Pharmacies were also negotiated frequently, most as companies negotiated together with their medications. This made the individual value of the business relatively high. Other types of establishment, in a smaller proportion, also appeared, such as: bars, furniture stores, sweet shops, hat stores, glass stores and shoe stores. The low variety of specific commercial establishments, as already underscored in this topic, is probably due to the existence of commercial houses that provided a large part of the commerce needs, leaving little room for specialized establishments.

3.3. Service Properties

Parts of the activities tied only to services could not be captured by the property purchase and sale deeds, since in many cases exercising the professional activity did not necessarily require a fixed establishment or even sophisticated equipment. Furthermore, many professionals exercised these activities at home or would go to their clients’ homes.

Marcondes & Garavazo [12] , studying commerce and industry in Ribeirão Preto ascertained that the service sector share reached nearly 1/3, with the freelancers and service providers having expressive representation in city activities.

These numbers are still very similar to those we raised through properties, like those obtained for the industrial and commercial sectors, for the relative share of real estate negotiations destined for each activity. However, the classification of what would be considered a service or commerce differed a little in our work in relation to the aforementioned authors. For example, the profession of pharmacist, classified as a service, had typical characteristics of medication sales in structuring the professional activity and in resource allocation. Thus, we did not include the pharmacy in the service sector, although the pharmaceutical professional presents characteristics that often induce us to classify him as a service provider. In property purchase and sale deeds we basically capture the pharmacy owner as a merchant.

In part, this occurred because of the very nature of the existing stocks at the negotiation. Besides the stock of medications, other products were frequently listed in the deeds and they characterized the pharmacy not as a simple service provider related to health, but also as commerce of medications, personal care and beauty products, such as toiletry. Therefore, in order to characterize them as services, we opt for those activities only geared toward service providing, and we classified as commerce all those activities that included the provision of services, but which also had a strong commercial connotation.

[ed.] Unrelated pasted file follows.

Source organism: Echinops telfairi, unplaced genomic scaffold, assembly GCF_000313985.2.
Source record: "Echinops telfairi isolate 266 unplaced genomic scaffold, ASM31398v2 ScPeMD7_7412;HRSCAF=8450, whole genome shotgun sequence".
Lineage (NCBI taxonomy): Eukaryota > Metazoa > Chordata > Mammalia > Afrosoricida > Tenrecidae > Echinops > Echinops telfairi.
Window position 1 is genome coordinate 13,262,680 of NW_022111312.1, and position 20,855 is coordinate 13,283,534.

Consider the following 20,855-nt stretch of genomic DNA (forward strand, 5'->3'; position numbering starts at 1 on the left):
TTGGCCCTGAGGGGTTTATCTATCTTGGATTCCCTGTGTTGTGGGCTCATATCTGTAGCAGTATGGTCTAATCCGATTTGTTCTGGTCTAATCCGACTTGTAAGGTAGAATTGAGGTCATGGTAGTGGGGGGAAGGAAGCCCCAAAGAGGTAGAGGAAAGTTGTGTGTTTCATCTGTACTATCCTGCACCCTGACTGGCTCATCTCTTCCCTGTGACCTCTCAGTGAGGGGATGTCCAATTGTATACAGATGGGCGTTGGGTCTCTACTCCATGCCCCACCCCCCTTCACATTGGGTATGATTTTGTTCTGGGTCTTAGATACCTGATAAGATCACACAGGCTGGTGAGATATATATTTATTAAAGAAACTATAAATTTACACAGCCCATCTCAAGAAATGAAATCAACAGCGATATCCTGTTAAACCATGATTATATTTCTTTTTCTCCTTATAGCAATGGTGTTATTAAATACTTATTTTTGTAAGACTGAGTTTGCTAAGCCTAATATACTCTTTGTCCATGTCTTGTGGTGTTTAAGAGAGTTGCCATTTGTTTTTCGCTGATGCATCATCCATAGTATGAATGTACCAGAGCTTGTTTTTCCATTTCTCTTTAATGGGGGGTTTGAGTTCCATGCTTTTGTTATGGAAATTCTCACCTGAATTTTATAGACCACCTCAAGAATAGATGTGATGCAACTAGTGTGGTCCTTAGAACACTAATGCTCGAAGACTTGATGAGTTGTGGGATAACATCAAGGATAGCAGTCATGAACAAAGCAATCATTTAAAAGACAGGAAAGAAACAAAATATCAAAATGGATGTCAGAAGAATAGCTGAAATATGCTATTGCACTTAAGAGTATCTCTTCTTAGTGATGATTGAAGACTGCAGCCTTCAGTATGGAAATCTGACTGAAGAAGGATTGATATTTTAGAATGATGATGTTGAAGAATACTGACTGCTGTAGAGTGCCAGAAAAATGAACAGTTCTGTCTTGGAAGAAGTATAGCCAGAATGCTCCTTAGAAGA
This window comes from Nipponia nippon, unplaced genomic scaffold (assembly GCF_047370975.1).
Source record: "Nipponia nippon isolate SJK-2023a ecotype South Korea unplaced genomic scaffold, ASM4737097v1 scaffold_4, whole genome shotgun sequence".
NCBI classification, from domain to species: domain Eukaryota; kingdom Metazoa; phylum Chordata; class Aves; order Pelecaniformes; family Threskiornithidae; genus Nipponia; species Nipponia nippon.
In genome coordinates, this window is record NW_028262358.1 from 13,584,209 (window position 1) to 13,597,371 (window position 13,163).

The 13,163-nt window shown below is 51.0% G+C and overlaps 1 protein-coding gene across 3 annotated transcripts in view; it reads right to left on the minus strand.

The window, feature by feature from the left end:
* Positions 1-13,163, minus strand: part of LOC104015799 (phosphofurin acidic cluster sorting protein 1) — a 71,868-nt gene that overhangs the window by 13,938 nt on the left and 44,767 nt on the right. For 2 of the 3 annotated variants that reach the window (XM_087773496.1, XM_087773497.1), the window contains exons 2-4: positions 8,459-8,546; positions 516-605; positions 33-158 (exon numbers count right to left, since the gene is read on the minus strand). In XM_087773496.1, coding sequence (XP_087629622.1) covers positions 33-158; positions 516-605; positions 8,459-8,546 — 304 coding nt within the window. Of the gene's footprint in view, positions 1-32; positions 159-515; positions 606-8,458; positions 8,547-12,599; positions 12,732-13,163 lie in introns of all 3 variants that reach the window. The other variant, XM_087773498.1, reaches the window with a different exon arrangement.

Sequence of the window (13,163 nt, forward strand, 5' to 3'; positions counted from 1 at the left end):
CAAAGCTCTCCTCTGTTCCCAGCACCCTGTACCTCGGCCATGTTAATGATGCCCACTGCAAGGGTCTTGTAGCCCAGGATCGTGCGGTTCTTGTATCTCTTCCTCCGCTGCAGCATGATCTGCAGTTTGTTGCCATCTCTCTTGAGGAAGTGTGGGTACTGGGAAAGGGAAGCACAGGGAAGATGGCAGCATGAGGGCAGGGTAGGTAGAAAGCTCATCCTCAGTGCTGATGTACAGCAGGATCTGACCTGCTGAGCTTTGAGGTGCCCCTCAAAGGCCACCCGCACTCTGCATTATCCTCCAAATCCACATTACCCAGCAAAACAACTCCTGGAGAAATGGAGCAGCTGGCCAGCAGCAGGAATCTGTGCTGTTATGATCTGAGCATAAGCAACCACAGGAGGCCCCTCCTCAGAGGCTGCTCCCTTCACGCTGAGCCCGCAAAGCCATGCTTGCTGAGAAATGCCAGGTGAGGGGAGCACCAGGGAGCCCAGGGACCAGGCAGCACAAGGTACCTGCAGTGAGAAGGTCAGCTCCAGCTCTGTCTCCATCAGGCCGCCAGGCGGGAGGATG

Based on these criteria, we identified those properties listed in Table 5 & Table 6 as services. These properties include a number of hotels and boarding houses, restaurants, mechanic garages, barber shops and some properties that had only one negotiation throughout the entire period: cinema, lottery agency and a phone company, gold and silver plating shop and pool hall.

The strong dynamic of property sales related to lodging shows us Ribeirão Preto’s convergence towards a regional business center. There were 16 negotiations of hotels and boarding houses, mainly located on Duque de Caxias, General Osório, Saldanha Marinho and Amador Bueno streets, that is, near the city’s train station.

Most of the hotels and boarding houses that appear on property purchase and sale deeds were small properties, generally residences their owners transformed

Table 5. Commercial establishments negotiated in Ribeirão Preto (1889-1930).

Source: Property purchase and sale deeds from the 1st Civil Registry Office of Ribeirão Preto.

Table 6. Service establishments negotiated in Ribeirão Preto (1889-1930).

Source: Property purchase and sale deeds from the 1st Civil Registry Office of Ribeirão Preto.

into inns. These hotel owners sought profits from temporary workers and especially businessmen passing through town probably as a consequence of local commerce or agribusiness. Most of the businesses presented relatively low negotiation values if we consider that this type of activity required a considerable investment in expensive fixed assets during the 19th and beginning of the 20th Centuries, for example, assets like: beds, wardrobes, stands, etc. In general they barely went for more than 3 contos de réis.

The participation of larger properties in this line was probably small. In few cases, there were negotiations of larger hotels, such as the negotiation of a hotel called Demantino for 19 contos de réis, with all its belongings [13] . Another negotiation that called our attention due to the size of the hotel was the property of José Martins Arantes sold for 16 contos de réis in 1893, containing “33 beds, 22 room tables, 24 chairs, 4 marble stone tables, 1 American clock, 3 dinner tables and 2 stoves.” That was the only negotiation in the period studied of the buyer José Venâncio de Carvalho.